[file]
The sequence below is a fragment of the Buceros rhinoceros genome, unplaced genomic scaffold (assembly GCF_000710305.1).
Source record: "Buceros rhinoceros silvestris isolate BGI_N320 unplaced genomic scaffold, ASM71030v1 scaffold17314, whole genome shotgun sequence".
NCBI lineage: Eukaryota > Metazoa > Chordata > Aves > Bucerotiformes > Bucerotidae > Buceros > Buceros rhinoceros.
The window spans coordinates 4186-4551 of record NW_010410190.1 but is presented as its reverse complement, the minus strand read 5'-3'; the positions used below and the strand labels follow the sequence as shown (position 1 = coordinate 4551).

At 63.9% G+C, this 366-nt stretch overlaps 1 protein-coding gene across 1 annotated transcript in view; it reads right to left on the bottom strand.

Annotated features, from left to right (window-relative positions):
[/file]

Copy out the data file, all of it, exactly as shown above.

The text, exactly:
The sequence below is a fragment of the Buceros rhinoceros genome, unplaced genomic scaffold (assembly GCF_000710305.1).
Source record: "Buceros rhinoceros silvestris isolate BGI_N320 unplaced genomic scaffold, ASM71030v1 scaffold17314, whole genome shotgun sequence".
NCBI lineage: Eukaryota > Metazoa > Chordata > Aves > Bucerotiformes > Bucerotidae > Buceros > Buceros rhinoceros.
The window spans coordinates 4186-4551 of record NW_010410190.1 but is presented as its reverse complement, the minus strand read 5'-3'; the positions used below and the strand labels follow the sequence as shown (position 1 = coordinate 4551).

At 63.9% G+C, this 366-nt stretch overlaps 1 protein-coding gene across 1 annotated transcript in view; it reads right to left on the bottom strand.

Annotated features, from left to right (window-relative positions):